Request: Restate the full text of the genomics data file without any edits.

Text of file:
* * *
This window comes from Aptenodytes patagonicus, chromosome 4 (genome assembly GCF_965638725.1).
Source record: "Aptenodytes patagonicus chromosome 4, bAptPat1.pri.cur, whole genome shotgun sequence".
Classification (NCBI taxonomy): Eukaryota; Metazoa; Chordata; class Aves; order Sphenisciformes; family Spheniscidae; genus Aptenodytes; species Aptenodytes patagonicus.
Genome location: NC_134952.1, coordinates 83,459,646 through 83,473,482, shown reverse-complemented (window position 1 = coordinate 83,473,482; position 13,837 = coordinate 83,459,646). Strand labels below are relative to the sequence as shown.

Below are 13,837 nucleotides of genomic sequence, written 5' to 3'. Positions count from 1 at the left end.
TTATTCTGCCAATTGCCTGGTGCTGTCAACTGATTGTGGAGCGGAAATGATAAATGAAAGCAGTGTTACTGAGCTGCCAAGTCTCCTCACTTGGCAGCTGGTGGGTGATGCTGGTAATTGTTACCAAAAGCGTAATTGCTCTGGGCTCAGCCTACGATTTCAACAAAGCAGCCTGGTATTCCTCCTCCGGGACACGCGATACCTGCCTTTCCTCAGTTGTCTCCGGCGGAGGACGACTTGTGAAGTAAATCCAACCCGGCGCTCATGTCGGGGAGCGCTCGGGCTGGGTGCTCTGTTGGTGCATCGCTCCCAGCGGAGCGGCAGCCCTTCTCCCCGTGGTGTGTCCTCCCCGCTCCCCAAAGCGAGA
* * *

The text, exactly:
This window comes from Aptenodytes patagonicus, chromosome 4 (genome assembly GCF_965638725.1).
Source record: "Aptenodytes patagonicus chromosome 4, bAptPat1.pri.cur, whole genome shotgun sequence".
Classification (NCBI taxonomy): Eukaryota; Metazoa; Chordata; class Aves; order Sphenisciformes; family Spheniscidae; genus Aptenodytes; species Aptenodytes patagonicus.
Genome location: NC_134952.1, coordinates 83,459,646 through 83,473,482, shown reverse-complemented (window position 1 = coordinate 83,473,482; position 13,837 = coordinate 83,459,646). Strand labels below are relative to the sequence as shown.

Below are 13,837 nucleotides of genomic sequence, written 5' to 3'. Positions count from 1 at the left end.
TTATTCTGCCAATTGCCTGGTGCTGTCAACTGATTGTGGAGCGGAAATGATAAATGAAAGCAGTGTTACTGAGCTGCCAAGTCTCCTCACTTGGCAGCTGGTGGGTGATGCTGGTAATTGTTACCAAAAGCGTAATTGCTCTGGGCTCAGCCTACGATTTCAACAAAGCAGCCTGGTATTCCTCCTCCGGGACACGCGATACCTGCCTTTCCTCAGTTGTCTCCGGCGGAGGACGACTTGTGAAGTAAATCCAACCCGGCGCTCATGTCGGGGAGCGCTCGGGCTGGGTGCTCTGTTGGTGCATCGCTCCCAGCGGAGCGGCAGCCCTTCTCCCCGTGGTGTGTCCTCCCCGCTCCCCAAAGCGAGA